Is it a simple £ / people = places or is there something a bit more sophisticated where recruitment demands are understood versus number of aspirational candidates. We need # radiologists graduating within a timescale and that will cost £? so that is the funding settlement. How do they factor in drop out rates, discipline changes etc?
Is it about costs, it is more expensive to get a forensic pathologist than a journalist so there are less places for science? We need more vets than art historians so the budget will go in that direction.
I wonder how the policy could be changed to accommodate your point – if Scots residents are able to afford to pay for a place, could this be achieved? This would of course displace one of the other places – presumably fee paying. What are the un-intended consequences of that?1+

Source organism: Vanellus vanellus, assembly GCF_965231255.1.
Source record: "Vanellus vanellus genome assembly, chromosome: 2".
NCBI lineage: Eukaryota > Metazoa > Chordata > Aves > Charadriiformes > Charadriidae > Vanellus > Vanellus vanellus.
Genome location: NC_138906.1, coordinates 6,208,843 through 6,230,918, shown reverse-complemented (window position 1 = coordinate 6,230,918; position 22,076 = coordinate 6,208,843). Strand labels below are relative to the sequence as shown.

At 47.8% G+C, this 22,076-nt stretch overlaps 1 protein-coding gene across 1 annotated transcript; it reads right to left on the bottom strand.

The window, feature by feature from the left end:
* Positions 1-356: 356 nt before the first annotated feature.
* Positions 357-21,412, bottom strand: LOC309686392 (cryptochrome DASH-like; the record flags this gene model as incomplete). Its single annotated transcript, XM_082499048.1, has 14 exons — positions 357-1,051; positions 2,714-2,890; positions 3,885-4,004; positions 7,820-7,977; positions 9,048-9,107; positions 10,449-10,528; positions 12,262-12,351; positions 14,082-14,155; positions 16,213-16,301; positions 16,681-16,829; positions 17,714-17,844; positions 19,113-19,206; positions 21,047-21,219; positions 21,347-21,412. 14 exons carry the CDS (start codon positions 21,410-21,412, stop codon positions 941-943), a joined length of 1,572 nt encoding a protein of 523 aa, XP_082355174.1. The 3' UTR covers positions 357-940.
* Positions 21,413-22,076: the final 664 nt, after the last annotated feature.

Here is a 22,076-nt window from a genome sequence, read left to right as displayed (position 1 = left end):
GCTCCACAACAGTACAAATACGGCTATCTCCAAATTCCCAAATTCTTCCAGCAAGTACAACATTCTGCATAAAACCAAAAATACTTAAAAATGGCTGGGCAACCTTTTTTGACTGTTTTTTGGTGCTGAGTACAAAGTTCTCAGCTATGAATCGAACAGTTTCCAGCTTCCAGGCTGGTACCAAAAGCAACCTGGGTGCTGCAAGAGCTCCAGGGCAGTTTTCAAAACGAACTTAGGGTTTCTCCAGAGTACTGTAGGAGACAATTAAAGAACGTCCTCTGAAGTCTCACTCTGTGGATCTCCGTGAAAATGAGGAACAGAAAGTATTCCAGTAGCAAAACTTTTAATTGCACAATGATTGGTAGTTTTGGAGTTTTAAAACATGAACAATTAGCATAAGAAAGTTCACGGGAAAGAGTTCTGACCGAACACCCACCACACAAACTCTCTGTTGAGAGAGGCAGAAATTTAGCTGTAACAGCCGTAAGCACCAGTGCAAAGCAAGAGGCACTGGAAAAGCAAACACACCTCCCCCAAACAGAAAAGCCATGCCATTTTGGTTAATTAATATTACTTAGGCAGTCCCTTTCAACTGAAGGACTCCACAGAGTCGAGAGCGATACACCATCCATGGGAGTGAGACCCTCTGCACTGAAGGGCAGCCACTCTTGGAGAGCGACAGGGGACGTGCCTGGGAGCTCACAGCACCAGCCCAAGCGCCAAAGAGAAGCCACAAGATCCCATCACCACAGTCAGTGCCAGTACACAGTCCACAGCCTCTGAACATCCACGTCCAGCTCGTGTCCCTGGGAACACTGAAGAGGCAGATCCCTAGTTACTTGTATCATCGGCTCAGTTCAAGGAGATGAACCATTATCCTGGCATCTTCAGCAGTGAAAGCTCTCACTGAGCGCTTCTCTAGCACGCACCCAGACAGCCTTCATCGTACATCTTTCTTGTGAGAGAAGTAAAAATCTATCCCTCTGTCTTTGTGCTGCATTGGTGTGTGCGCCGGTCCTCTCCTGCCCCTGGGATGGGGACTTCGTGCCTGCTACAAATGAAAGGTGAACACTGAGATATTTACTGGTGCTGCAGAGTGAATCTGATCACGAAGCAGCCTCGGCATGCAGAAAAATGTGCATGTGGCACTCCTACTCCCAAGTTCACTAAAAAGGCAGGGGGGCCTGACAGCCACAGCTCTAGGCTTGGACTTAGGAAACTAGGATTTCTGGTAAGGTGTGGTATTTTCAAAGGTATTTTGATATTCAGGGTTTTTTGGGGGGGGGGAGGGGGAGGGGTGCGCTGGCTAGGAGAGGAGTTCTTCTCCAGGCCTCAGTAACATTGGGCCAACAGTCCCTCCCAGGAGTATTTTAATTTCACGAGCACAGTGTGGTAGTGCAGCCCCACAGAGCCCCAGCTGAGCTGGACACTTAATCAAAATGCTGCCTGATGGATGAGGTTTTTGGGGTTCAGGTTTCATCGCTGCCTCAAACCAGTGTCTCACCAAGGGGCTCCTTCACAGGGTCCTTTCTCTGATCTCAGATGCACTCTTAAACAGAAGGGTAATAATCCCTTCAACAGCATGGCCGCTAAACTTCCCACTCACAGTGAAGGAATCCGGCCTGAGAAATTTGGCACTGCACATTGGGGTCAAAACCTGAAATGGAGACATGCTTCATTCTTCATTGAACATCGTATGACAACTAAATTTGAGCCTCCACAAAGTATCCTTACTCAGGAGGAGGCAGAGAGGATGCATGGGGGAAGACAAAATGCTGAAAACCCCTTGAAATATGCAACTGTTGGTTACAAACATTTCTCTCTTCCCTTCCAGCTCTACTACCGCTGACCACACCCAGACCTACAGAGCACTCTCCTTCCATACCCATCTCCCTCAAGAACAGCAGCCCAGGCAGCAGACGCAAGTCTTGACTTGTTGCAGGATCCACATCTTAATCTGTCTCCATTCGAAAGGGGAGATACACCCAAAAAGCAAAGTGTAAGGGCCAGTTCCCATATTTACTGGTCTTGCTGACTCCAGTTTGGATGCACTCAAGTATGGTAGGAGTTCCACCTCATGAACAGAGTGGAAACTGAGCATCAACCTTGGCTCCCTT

4 March 2019 at 8:34 am #1221
@Reeni There are indeed complex methods involved between University and Government to plan for demand and supply of various professions particularly the important ones that impact our lives directly, without discrimination to Historians and Hospitality Managers (bar-tenders), so the Doctors, Nurses and Vets etc. But that process is beyond our ability to influence as far as I can understand it. Maybe write to our MSP with our concerns and demands is a start.
They definitely factor in drop out rate but then they set the bar very very high in order to ensure that doesn’t happen too often. It’s often said that if you’re really good at passing exams first time with an A then you’ll walk medical school.
The policy change that I and others seek would be to simply be offered a non-funded place. On the surface I think it looks ok, we could tick a box on the UCAS form that indicates our preference that in the event of no funded-places remaining for that course then my daughter could accept a non-funded place and pass the bill to Bank of Dad!